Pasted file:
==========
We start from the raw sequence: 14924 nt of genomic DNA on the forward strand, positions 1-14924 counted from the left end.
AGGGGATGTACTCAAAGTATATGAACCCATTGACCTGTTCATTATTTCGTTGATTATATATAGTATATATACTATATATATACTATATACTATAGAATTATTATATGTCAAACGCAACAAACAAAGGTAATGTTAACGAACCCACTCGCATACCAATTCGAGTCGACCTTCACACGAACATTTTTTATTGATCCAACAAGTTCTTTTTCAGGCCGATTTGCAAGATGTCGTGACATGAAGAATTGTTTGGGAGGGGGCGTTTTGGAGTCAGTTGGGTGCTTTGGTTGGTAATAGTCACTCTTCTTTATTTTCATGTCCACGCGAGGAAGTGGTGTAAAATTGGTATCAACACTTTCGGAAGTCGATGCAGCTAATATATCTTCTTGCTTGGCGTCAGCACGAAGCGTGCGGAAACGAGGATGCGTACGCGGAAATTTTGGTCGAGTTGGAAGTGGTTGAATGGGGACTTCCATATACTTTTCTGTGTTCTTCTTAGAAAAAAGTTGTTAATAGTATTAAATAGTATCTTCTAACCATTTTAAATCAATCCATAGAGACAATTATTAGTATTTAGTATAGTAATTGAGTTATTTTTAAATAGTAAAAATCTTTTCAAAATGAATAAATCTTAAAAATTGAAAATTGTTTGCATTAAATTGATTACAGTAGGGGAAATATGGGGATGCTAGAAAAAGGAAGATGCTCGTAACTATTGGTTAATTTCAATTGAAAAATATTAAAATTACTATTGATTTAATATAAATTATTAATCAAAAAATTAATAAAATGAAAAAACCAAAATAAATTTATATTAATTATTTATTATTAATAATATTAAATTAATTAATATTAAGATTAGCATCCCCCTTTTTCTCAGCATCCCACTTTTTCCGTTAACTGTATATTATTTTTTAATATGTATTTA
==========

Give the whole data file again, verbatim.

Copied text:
We start from the raw sequence: 14924 nt of genomic DNA on the forward strand, positions 1-14924 counted from the left end.
AGGGGATGTACTCAAAGTATATGAACCCATTGACCTGTTCATTATTTCGTTGATTATATATAGTATATATACTATATATATACTATATACTATAGAATTATTATATGTCAAACGCAACAAACAAAGGTAATGTTAACGAACCCACTCGCATACCAATTCGAGTCGACCTTCACACGAACATTTTTTATTGATCCAACAAGTTCTTTTTCAGGCCGATTTGCAAGATGTCGTGACATGAAGAATTGTTTGGGAGGGGGCGTTTTGGAGTCAGTTGGGTGCTTTGGTTGGTAATAGTCACTCTTCTTTATTTTCATGTCCACGCGAGGAAGTGGTGTAAAATTGGTATCAACACTTTCGGAAGTCGATGCAGCTAATATATCTTCTTGCTTGGCGTCAGCACGAAGCGTGCGGAAACGAGGATGCGTACGCGGAAATTTTGGTCGAGTTGGAAGTGGTTGAATGGGGACTTCCATATACTTTTCTGTGTTCTTCTTAGAAAAAAGTTGTTAATAGTATTAAATAGTATCTTCTAACCATTTTAAATCAATCCATAGAGACAATTATTAGTATTTAGTATAGTAATTGAGTTATTTTTAAATAGTAAAAATCTTTTCAAAATGAATAAATCTTAAAAATTGAAAATTGTTTGCATTAAATTGATTACAGTAGGGGAAATATGGGGATGCTAGAAAAAGGAAGATGCTCGTAACTATTGGTTAATTTCAATTGAAAAATATTAAAATTACTATTGATTTAATATAAATTATTAATCAAAAAATTAATAAAATGAAAAAACCAAAATAAATTTATATTAATTATTTATTATTAATAATATTAAATTAATTAATATTAAGATTAGCATCCCCCTTTTTCTCAGCATCCCACTTTTTCCGTTAACTGTATATTATTTTTTAATATGTATTTA